Robust physicality is a prevailing feature of these paintings, resulting, in part, from the apparent abandon with which Schrank enters, bodily, into the act of painting: the combs, themselves like weaving implements, plied across the surfaces; the insistent stretching out and pushing through to the corners; and the dynamic disorder of vigorously pulsating rhythms. These paintings also assert themselves physically through the emotional register or pitch of each work: their enraptured qualities; the ecstasy of movement recorded in each; and their nearly delirious, whirling dervish-like self-absorption. However, there are also anxiety-producing ingredients. The feverish interlacing and swirling/whirling/swooning of works like Woven and Woven are transporting, as well as disquieting. Unchartable motions and commotions produce a sense of release, of letting go, while they also stir up, no less convincingly, fears of entrapment, of being pulled into the maelstrom and swept away, snared, enmeshed. Direction and outcome are unknown. The breathing here is hastened, hectic, frenetic.

      Feelings of uneasiness and uncertainty arise. There are likely to be some viewers for whom such sensations may actually dominate their experience of these paintings. Schrank's use of color contributes to this mood of uncertainty and emotional ambiguity. It is difficult, for one thing, to accurately describe her colors. They can be irritating and disturbing. Elsewhere, they are more inviting, lush, even sensuous, but they remain essentially unnameable. Should each color be compared, then, to that of a specific flower, or to whole fields, recklessly furrowed and seeded? Are the feathers of certain exotic birds analogous? Does Schrank have in mind the other-worldly vestments of angels and martyrs in beloved Italian paintings? Or, am I on to something when I find her colors closest to the oddly seductive pools of fluorescent toxic chemicals and stagnant ponds full of industrial wastes beside commuter railway lines, or those too-beautiful-for-words sunsets, pumped up and in-painted with poisonous gases?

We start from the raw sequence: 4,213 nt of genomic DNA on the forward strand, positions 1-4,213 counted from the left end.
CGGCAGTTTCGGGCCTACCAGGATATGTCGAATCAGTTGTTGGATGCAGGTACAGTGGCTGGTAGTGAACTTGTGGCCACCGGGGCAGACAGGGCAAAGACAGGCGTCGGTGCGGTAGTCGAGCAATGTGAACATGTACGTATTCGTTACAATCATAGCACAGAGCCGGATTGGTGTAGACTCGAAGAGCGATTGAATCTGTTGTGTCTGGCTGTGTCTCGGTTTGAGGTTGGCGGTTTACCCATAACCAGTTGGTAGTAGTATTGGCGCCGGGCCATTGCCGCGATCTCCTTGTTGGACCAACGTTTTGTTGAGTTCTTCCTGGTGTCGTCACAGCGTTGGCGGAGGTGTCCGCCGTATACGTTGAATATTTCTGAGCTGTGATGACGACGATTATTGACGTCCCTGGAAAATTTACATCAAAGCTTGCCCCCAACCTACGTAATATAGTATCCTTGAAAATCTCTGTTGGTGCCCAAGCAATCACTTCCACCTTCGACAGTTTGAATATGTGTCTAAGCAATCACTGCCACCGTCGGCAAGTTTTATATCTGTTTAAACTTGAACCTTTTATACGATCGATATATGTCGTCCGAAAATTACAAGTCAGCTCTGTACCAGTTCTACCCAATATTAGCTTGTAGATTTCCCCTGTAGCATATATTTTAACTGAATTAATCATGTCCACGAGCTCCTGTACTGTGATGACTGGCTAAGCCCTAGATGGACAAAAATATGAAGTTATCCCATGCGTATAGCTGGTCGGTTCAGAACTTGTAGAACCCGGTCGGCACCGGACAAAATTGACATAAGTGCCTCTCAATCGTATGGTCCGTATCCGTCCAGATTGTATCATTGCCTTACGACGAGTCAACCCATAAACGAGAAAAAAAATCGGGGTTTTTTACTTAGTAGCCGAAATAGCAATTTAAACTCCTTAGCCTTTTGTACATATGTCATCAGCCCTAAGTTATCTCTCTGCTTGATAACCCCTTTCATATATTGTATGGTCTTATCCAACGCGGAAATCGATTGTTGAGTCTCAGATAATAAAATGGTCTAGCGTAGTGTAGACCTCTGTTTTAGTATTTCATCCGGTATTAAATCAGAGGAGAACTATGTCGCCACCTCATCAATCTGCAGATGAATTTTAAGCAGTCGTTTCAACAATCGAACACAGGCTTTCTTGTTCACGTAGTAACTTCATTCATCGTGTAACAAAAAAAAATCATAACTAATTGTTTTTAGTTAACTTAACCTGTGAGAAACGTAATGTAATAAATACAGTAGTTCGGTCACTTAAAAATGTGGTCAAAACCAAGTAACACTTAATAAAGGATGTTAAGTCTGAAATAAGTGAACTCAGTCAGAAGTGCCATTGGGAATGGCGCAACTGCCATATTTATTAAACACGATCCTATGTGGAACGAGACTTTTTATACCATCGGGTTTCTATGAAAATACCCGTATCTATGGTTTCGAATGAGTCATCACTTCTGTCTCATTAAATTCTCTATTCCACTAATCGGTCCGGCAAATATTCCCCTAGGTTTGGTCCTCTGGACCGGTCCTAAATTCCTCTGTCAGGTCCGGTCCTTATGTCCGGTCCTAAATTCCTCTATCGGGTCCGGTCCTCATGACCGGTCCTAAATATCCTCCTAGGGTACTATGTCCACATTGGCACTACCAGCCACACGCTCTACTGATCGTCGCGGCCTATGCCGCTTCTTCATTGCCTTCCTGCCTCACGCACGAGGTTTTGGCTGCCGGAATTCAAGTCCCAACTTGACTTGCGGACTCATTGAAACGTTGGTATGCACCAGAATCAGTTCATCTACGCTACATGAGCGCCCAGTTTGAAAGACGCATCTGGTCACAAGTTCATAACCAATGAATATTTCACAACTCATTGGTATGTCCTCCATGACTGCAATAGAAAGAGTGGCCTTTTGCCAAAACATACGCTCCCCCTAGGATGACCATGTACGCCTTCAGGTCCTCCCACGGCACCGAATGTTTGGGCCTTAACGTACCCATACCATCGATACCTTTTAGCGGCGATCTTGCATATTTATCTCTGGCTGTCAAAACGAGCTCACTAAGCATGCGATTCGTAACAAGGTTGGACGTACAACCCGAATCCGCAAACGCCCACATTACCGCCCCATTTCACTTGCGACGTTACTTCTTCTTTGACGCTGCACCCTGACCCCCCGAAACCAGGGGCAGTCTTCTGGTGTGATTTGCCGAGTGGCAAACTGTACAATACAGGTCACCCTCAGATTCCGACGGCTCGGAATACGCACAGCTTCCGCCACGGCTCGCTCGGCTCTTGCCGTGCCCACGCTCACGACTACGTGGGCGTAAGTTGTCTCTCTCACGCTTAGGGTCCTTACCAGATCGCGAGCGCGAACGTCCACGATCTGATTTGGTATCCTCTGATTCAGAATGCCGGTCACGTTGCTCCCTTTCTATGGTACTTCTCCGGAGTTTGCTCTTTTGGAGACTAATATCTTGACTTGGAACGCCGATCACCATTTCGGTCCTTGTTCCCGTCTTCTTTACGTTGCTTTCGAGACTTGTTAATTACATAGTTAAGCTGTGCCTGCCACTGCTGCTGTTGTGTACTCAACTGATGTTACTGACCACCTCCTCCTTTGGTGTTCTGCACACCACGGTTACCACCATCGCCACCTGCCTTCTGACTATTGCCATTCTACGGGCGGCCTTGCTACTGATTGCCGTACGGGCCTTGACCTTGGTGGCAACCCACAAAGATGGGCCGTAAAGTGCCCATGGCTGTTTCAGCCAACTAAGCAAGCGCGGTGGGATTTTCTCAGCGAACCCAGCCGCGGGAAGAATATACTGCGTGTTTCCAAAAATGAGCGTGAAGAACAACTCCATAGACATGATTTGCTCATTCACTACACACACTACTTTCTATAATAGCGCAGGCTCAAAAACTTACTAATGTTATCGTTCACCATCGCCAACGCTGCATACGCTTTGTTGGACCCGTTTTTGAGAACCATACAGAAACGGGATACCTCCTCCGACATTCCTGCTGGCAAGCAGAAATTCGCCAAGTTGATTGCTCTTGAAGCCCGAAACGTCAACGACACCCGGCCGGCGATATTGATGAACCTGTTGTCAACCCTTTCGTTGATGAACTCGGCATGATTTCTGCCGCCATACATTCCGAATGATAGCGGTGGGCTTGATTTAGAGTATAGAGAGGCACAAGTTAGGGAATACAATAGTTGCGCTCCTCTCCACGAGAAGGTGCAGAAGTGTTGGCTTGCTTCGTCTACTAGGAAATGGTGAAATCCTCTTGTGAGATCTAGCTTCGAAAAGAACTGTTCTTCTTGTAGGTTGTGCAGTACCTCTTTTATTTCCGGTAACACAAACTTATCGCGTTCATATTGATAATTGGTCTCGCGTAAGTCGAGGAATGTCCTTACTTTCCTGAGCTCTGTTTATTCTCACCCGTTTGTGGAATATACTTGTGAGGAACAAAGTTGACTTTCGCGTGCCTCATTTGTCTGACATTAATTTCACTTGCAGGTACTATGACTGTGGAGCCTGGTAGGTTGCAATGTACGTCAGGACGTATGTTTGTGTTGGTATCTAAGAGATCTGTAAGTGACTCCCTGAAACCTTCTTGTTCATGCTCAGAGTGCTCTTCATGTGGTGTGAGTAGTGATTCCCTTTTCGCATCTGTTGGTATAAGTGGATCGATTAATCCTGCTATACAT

The element of time plays an important role in the emotional tone of these paintings. One senses a pressing forward in time, an emergence, something along the lines of what Meyer Schapiro detected in van Gogh's wheat fields as a growing imminence of the next an ominous fate approaching. These impressions, informed, in part, by Schrank's titles-Deep in the Eye;Angels and Demons-are strongly reinforced by the massing up and concentration of color within the serpentine skeins of several paintings. These especially dense, impenetrable zones, contain tell-tale signs of a lurking, even watchful, human presence, woven into the fabric of the paintings, deeply embedded and cocooned within their mysterious fields.Too vague to pin down, but in their proportions and general configurations they are unmistakably figurative. Consider the possible word play: loom, as both the word for a frame or machine used in weaving, and, when used as a verb, as in to loom or looming, meaning to take shape, portend.